Edelson, B. T., et al. (2011). “Batf3-dependent CD11b(low/-) peripheral dendritic cells are GM-CSF-independent and are not required for Th cell priming after subcutaneous immunization.” PLoS One 6(10): e25660. PubMed

Dendritic cells (DCs) subsets differ in precursor cell of origin, functional properties, requirements for growth factors, and dependence on transcription factors. Lymphoid-tissue resident CD8alpha(+) conventional DCs (cDCs) and CD11b(low/-)CD103(+) non-lymphoid DCs are developmentally related, each being dependent on FMS-like tyrosine kinase 3 ligand (Flt3L), and requiring the transcription factors Batf3, Irf8, and Id2 for development. It was recently suggested that granulocyte/macrophage colony stimulating factor (GM-CSF) was required for the development of dermal CD11b(low/-)Langerin(+)CD103(+) DCs, and that this dermal DC subset was required for priming autoreactive T cells in experimental autoimmune encephalitis (EAE). Here, we compared development of peripheral tissue DCs and susceptibility to EAE in GM-CSF receptor deficient (Csf2rb(-/-)) and Batf3(-/-) mice. We find that Batf3-dependent dermal CD11b(low/-)Langerin(+) DCs do develop in Csf2rb(-/-) mice, but that they express reduced, but not absent, levels of CD103. Further, Batf3(-/-) mice lacking all peripheral CD11b(low/-) DCs show robust Th cell priming after subcutaneous immunization and are susceptible to EAE. Our results suggest that defective T effector priming and resistance to EAE exhibited by Csf2rb(-/-) mice does not result from the absence of dermal CD11b(low/-)Langerin(+)CD103(+) DCs.


Montecino-Rodriguez, E., et al. (2006). “Identification of a B-1 B cell-specified progenitor.” Nat Immunol 7(3): 293-301. PubMed

The B-1 subpopulation of B lymphocytes differs phenotypically and functionally from conventional B-2 B cells. B-1 B cells are proposed to derive from a distinct progenitor, but such a population has not been isolated. Here we identify and characterize a B-1 B cell progenitor whose numbers peaked in fetal bone marrow but were less abundant in postnatal bone marrow. These Lin(-)CD45R(lo-neg)CD19(+) cells responded to thymic stromal lymphopoietin and ‘preferentially’ reconstituted functional sIgM(hi)CD11b(+)CD5(lo-neg) B-1 B cells, but not sIgM(+)CD11b(-) B-2 B cells, in vivo. These data indicate that the CD45R(lo-neg)CD19(+) population includes B-1 B cell-specified progenitors and support models proposing distinct developmental pathways for B-1 B cells.


McNeill, L., et al. (2004). “CD45 isoforms in T cell signalling and development.” Immunol Lett 92(1-2): 125-134. PubMed

The CD45 phosphotyrosine phosphatase is expressed on T cells as multiple isoforms due to alternative splicing. The panoply of isoforms expressed is tightly regulated during T cell development and on mature peripheral T cell subsets following activation. We describe the analysis of comparative CD45 isoform expression levels on thymic and T cell subsets from the C57BL/6 mouse. Only four isoforms were expressed at significant protein levels: CD45R0, CD45RB, CD45RBC and CD45RABC, although trace amounts of others may be present. The expression of CD45RBC was about nine-fold higher on CD8(+) than on CD4(+) peripheral T cells, whereas CD45R0 expression was higher on CD4(+) T cells. We provide a general overview of the current models that have been proposed to explain the molecular actions of the different CD45 isoforms. Achieving a thorough understanding of the biological reasons for the existence and tight regulation of CD45 isoform expression in immune cells remains one of the outstanding challenges in the CD45 research field.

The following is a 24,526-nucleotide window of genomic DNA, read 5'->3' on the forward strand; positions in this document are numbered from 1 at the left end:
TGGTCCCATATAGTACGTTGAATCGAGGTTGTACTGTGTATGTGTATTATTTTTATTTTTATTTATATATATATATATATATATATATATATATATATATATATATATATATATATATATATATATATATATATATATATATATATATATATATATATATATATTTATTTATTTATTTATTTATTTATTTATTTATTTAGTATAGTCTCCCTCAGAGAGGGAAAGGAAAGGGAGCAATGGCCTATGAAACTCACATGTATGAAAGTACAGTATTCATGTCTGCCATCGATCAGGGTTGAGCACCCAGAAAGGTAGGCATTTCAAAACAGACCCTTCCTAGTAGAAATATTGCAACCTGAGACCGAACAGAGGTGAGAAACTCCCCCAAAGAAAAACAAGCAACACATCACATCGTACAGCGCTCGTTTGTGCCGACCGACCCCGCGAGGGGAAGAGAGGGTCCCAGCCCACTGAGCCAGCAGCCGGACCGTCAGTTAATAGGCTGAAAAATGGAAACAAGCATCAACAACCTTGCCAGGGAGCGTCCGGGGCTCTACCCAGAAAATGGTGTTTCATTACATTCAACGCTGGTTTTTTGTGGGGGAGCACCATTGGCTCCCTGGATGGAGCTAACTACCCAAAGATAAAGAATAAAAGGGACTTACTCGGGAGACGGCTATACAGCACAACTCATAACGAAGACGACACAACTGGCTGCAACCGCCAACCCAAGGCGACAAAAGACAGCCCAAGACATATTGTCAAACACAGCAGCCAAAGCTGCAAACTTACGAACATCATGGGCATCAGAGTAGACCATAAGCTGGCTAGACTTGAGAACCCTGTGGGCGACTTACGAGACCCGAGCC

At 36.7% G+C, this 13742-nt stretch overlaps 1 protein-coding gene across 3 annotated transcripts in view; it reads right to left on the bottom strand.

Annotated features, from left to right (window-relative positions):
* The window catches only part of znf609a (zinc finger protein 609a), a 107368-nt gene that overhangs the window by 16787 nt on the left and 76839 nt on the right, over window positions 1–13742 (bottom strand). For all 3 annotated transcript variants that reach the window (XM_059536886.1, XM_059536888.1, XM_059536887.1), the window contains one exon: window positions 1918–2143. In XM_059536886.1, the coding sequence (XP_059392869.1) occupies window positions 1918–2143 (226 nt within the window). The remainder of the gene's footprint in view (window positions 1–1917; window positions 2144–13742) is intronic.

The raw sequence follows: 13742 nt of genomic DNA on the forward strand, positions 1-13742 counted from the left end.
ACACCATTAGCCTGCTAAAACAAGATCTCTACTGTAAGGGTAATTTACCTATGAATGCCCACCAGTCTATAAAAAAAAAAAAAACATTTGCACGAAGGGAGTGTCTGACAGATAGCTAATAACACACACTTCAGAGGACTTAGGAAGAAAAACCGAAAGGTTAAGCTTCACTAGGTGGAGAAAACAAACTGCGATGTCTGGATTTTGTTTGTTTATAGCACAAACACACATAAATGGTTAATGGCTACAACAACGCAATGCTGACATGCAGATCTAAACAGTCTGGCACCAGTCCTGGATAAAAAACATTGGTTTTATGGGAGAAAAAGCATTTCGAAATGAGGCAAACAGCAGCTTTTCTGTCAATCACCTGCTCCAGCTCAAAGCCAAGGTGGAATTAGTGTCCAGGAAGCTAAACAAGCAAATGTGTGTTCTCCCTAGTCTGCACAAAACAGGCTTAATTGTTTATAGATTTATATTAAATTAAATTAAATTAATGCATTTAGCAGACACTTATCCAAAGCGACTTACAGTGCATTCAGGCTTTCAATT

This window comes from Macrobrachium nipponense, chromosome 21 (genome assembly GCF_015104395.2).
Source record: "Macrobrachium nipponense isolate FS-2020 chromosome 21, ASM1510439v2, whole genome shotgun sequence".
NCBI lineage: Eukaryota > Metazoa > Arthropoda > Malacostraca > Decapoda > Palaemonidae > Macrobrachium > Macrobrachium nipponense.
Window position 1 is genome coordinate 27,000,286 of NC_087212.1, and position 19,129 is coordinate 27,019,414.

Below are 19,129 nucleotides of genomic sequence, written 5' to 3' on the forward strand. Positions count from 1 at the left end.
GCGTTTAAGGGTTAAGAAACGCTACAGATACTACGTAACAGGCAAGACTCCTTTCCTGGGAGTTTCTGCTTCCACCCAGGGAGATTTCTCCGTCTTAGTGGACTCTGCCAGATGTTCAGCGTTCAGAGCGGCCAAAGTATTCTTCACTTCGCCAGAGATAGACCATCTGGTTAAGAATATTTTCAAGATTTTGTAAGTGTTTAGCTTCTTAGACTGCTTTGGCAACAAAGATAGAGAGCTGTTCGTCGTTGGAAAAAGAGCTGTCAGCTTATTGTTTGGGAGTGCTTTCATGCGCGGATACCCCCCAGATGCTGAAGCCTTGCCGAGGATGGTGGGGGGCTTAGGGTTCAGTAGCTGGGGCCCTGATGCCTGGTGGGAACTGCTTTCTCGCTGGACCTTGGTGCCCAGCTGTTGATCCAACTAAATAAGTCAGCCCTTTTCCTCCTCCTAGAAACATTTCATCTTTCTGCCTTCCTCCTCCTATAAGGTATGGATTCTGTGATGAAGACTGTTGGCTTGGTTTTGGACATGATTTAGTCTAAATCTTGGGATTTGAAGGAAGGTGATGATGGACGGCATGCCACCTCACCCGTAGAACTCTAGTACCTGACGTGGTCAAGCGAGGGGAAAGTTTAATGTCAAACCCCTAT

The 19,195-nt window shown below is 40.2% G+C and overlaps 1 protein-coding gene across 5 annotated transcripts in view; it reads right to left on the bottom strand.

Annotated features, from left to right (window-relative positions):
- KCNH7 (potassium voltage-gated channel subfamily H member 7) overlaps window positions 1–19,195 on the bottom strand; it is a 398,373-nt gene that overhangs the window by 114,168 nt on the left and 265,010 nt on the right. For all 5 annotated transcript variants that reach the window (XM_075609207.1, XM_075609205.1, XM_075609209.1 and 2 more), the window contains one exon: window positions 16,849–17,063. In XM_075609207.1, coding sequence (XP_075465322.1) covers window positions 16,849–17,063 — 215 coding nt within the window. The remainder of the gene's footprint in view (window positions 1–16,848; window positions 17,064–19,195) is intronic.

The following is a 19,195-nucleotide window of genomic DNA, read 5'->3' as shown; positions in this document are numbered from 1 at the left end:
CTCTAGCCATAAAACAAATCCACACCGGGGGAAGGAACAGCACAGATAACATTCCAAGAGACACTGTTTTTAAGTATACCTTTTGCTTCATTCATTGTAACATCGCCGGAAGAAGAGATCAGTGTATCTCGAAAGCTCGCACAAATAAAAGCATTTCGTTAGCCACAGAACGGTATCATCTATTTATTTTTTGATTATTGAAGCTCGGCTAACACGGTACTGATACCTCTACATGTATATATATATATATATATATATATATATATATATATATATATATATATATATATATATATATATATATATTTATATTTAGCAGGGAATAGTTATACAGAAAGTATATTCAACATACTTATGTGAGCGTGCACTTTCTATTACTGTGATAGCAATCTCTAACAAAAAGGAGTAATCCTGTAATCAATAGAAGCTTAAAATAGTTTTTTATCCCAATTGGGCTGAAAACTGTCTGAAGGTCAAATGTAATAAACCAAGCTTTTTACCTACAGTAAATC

Kincade, P. W., et al. (1981). “Antigens displayed on murine B lymphocyte precursors.” J Immunol 127(6): 2262-2268. PubMed

The surface antigen phenotype of the immediate precursors of clonable B lymphocytes was investigated with conventional alloantisera and monoclonal antibodies directed by B lineage antigens. Ia was demonstrable on B cells, but not their immediate precursors in adult marrow. Adult, but not fetal, B cell precursors were susceptible to lysis with anti-Lyb-2 or anti-Qa. A panel of monoclonal rat antibodies was prepared and placed into categories on the basis of recognition patterns obtained with established cell lines. Of 2 groups that are described here, 1 (typified by antibodies from clone 14.8) detect an antigen that is preferentially expressed on B cells and their precursors, a proportion of antibody-secreting cells, and a subpopulation of peripheral T lymphocytes. Cells that did not display demonstrable amounts of antigen include brain, granulocytes, macrophages, mastocytoma cells, and erythroleukemia cells. A 2nd category of antibodies revealed an antigen that was more widely distributed on hemopoietic cells. Cells capable of quickly maturing into functional, colony-forming B lymphocytes in culture or after transfer to irradiated recipients specifically adhered to 14.8 antibody-coated, polystyrene petri dishes in the cold. Reductions in numbers of stem cells (CFU-s) and myeloid progenitors (CFU-c) by this treatment were minimal. Of particular importance was the fact that these antibodies recognized cells in embryonic liver as well as in adults that were destined to become B lymphocytes. These observations provide new perspective on B lineage precursor heterogeneity and suggest ways of localizing and dissecting some of the earliest events that are critical to development of the humoral immune system.